Tuesday, May 3, 2016

[AVW 004] The Anima and the Animus

Previous: [AVW 003] Archetypes and the Subconcious


"If you are boys, your God is a woman.
If you are women, your God is a boy.
If you are men, your God is a maiden.
The God is where you are not.
"

-CG Jung, The Red Book


I showed you this image in the previous post:



Let's review: Individual instances of Archetypes (a particular dream, a particular character) are expressions of the Archetype, not the Archetype itself. Isis is not the Light Mother, but she is an individual expression of the Light Mother pattern. Got it? Good.

Now Jung and Campbell and all the others have their own lists of Archetypal figures: the Light Mother, the Dark Mother, the Light Father, the Dark Father, Tyrant Holdfast, the Princess of Sleep, the Old Man, and so on ad infinitum.

Unfortunately, we don't have enough time to discuss all of the different Archetypal characters identified by this scholar or that scholar. But since we're only concerned with the Damsel in Distress, we only really need to talk about one: the Anima/Animus.

The Anima/Animus represent the totality of the Unconscious, the totality of all that the Conscious mind is not. For men (according to Jung), it takes the form of the female Anima; for women it takes the form of the male Animus. As Jung says, "the God is where you are not."

This makes a certain amount of sense, even to the logical, Conscious mind. If you want a symbol for all that your Conscious mind is not, what better than the polar opposite of yourself: for the young man, a mother; for the old woman, a young man.

The journey of the hero is not to liberate the princess from the monster (or indeed, to reinforce social control over female bodies), but to liberate the soul from the forces that imprison it. It is an error to identify real-world women with the princess, for the princess is an aspect of the hero. Mario does not save Princess Peach, the Consciousness liberates the Unconsciousness from repression.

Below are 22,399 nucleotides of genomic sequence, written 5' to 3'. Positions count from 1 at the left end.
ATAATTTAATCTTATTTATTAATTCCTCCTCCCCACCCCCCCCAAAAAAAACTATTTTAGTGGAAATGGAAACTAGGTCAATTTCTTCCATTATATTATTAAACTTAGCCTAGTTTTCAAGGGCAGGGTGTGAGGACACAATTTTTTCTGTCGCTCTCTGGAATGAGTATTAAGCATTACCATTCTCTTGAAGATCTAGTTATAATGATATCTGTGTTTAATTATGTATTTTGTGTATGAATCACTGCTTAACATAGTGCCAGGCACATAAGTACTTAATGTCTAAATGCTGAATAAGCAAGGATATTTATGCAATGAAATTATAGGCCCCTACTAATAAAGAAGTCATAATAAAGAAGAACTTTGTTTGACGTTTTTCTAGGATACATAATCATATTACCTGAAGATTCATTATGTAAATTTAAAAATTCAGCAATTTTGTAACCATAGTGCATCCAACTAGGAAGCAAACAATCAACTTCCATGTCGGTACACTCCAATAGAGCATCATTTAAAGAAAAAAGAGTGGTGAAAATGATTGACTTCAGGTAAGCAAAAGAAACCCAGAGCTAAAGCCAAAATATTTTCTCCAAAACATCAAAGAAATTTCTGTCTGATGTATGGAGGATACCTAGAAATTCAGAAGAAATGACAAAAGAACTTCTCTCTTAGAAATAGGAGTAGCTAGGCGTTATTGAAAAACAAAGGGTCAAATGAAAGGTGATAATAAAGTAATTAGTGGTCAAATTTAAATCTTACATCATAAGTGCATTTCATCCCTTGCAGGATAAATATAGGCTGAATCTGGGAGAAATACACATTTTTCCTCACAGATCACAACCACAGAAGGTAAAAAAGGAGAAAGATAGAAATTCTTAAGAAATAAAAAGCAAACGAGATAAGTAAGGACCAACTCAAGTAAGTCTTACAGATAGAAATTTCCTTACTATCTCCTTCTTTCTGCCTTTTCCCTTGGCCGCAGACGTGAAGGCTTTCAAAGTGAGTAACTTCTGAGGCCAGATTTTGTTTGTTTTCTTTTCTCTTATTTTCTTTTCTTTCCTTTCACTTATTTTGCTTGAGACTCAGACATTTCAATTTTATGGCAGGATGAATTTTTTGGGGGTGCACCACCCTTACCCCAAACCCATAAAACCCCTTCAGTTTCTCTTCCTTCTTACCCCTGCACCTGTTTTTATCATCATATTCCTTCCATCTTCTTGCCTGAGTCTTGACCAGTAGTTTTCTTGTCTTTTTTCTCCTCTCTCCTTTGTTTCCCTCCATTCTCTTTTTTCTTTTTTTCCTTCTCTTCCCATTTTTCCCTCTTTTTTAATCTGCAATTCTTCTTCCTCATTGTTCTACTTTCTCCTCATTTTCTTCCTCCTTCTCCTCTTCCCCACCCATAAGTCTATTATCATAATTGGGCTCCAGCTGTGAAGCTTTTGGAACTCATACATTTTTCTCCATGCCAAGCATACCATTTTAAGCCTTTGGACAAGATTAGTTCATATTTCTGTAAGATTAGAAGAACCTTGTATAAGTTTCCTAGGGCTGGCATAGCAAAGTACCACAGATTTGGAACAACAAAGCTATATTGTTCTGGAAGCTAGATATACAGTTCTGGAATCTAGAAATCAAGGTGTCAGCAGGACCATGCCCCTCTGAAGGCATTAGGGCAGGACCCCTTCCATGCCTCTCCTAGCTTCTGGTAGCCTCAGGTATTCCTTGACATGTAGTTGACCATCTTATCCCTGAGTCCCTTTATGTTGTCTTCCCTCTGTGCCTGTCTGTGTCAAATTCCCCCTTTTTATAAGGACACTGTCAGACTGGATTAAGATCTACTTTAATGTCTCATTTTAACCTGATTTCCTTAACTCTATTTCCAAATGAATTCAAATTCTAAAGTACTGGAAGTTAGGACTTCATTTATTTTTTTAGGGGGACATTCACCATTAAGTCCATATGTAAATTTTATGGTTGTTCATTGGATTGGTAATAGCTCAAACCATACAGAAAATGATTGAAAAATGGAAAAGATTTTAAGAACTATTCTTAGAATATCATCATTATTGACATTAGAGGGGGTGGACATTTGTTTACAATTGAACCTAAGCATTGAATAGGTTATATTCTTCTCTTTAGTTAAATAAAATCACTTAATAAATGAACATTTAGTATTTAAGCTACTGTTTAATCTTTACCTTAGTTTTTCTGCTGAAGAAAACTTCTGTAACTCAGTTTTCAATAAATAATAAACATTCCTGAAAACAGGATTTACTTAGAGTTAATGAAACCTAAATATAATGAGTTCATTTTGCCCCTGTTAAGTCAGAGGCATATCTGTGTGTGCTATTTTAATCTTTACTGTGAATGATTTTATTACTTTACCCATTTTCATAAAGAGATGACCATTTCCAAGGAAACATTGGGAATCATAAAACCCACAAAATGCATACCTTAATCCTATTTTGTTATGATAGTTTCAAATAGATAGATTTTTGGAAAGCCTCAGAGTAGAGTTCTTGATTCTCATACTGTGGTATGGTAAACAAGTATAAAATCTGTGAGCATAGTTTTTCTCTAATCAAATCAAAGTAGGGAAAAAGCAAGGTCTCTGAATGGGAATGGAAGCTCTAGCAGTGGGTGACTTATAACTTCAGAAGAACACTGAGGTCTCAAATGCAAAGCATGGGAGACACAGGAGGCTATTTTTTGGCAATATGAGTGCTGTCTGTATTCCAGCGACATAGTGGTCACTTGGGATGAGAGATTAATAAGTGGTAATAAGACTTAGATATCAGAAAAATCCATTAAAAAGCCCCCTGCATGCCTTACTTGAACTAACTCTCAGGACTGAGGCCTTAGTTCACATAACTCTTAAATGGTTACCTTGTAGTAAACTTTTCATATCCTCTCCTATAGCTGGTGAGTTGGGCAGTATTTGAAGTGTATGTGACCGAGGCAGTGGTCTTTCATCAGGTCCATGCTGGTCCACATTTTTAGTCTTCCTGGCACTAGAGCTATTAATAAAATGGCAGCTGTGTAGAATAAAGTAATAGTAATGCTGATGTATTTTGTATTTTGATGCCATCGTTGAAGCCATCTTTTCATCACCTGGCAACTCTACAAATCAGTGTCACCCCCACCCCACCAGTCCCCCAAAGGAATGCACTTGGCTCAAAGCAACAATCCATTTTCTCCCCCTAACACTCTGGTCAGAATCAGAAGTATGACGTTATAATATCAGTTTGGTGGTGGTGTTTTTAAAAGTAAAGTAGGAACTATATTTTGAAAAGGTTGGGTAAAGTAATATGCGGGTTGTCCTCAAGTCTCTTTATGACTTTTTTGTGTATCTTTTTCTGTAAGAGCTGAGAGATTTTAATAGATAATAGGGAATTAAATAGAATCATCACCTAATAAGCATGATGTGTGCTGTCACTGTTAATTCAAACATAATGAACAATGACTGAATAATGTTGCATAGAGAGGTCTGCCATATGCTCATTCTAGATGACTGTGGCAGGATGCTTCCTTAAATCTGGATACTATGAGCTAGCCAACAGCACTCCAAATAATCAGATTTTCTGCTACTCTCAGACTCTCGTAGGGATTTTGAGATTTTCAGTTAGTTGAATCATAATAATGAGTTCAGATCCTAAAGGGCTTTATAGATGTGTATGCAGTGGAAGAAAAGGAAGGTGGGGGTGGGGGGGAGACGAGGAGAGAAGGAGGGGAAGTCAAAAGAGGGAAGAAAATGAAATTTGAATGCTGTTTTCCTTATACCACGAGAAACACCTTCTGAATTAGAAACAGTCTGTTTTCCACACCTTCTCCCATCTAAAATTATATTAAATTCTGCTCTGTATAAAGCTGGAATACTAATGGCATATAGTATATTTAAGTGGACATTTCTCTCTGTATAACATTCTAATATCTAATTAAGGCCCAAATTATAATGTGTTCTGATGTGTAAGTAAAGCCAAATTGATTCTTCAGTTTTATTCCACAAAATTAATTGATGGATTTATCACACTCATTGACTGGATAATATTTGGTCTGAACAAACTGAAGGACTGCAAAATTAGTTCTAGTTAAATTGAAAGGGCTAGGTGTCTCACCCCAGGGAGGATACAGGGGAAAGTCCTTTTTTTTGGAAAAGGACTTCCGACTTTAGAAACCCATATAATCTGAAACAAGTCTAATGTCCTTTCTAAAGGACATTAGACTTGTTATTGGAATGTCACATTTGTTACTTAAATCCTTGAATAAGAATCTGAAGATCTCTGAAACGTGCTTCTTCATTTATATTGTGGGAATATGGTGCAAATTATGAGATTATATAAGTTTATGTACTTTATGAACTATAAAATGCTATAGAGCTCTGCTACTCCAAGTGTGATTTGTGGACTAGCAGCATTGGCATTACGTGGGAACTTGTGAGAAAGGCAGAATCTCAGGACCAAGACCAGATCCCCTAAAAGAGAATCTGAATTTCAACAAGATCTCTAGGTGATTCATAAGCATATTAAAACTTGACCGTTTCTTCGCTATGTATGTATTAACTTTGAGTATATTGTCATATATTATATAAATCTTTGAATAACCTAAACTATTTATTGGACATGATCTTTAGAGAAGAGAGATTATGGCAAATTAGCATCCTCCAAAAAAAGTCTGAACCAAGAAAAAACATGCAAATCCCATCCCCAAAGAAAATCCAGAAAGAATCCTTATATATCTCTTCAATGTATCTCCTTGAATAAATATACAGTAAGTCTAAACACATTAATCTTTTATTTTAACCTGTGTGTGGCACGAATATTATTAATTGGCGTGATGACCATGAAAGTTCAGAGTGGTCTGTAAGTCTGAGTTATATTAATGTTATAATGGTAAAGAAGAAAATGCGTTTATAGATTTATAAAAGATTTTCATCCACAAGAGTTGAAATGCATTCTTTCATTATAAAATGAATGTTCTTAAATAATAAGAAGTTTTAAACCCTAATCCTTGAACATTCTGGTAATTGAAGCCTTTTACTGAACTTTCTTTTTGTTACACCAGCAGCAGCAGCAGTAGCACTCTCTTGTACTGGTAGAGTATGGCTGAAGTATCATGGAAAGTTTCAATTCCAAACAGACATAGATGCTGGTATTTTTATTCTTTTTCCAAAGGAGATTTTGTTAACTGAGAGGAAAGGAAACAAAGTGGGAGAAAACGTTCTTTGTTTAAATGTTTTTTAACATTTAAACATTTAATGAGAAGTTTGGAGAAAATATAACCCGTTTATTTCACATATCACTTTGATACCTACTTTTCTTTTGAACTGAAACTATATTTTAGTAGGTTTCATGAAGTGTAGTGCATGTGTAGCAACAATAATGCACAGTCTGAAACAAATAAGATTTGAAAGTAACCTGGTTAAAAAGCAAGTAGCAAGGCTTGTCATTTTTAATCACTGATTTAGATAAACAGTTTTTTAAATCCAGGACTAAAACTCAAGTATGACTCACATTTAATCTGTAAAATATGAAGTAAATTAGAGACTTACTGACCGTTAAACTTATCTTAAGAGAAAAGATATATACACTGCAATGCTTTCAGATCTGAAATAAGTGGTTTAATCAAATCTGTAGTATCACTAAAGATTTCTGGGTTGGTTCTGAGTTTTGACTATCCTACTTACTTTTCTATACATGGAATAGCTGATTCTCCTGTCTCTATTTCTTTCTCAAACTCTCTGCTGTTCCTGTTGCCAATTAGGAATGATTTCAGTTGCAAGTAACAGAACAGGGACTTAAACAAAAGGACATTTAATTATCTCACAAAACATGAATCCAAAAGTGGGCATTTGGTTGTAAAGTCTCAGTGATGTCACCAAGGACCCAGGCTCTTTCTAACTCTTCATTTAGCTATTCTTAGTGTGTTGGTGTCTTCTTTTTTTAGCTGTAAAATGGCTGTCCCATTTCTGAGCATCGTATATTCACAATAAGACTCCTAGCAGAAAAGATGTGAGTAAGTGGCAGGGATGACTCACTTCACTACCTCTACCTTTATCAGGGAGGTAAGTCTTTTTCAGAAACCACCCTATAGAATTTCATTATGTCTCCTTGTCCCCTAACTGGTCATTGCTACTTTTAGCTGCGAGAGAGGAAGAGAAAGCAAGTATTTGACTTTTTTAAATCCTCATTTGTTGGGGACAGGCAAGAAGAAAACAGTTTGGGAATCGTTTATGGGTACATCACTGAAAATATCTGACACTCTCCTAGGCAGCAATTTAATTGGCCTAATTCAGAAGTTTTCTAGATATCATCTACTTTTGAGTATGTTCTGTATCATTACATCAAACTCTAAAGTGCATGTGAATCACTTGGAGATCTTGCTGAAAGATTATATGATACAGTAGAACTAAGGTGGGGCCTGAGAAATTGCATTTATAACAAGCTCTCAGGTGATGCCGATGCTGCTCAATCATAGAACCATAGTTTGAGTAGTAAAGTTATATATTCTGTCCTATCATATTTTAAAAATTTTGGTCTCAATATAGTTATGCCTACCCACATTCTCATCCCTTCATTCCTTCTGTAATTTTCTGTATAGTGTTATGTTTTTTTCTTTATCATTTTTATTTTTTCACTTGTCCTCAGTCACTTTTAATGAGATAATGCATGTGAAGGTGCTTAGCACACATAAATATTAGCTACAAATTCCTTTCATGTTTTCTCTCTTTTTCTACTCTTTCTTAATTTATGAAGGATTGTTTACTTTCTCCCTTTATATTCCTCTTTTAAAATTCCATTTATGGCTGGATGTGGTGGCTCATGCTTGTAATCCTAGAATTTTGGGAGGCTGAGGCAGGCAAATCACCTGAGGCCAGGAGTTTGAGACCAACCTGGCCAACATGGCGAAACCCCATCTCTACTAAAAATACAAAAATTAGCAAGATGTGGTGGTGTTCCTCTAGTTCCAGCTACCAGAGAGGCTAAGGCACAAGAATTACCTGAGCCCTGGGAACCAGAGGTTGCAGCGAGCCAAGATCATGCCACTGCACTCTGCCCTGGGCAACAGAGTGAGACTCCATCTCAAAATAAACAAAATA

This is the basic pattern, but stories that subvert the pattern can also be psychologically compelling. For example, the Tragedy subverts the pattern by having the hero fail in his quest (usually due to some character flaw). Hamlet does not save his mother or Ophelia, and dies. MacBeth is led down the road to ruin by his wife, and dies. Oedipus slays the monster and marries a queen, only to find she is his mother.

But the pattern remains. The failure to save the princess, to rescue the soul, ends in terror, tragedy, and death. Each unhappy family may be unhappy in its own way, but the wages of sin are surprisingly constant. The pattern can be subverted, but ignoring the interests and desires of the Unconscious mind entirely results in unconvincing dreck.

The purpose of this series is not to argue that Women should be passive objects. The argument is that being a passive object is the psychological purpose of the Damsel. And while there are issues with the representation of women in media, the answer isn't to create media that fails to be psychologically satisfying.

Don't ignore the patterns. Learn from them and create something psychologically satisfying.


Next: [AVW005] Flipping the Script (Men with Tits)

1 comment:

  1. Having some weird problems with links in this series. Thought I'd let you know.

    Otherwise, quite interesting.

    ReplyDelete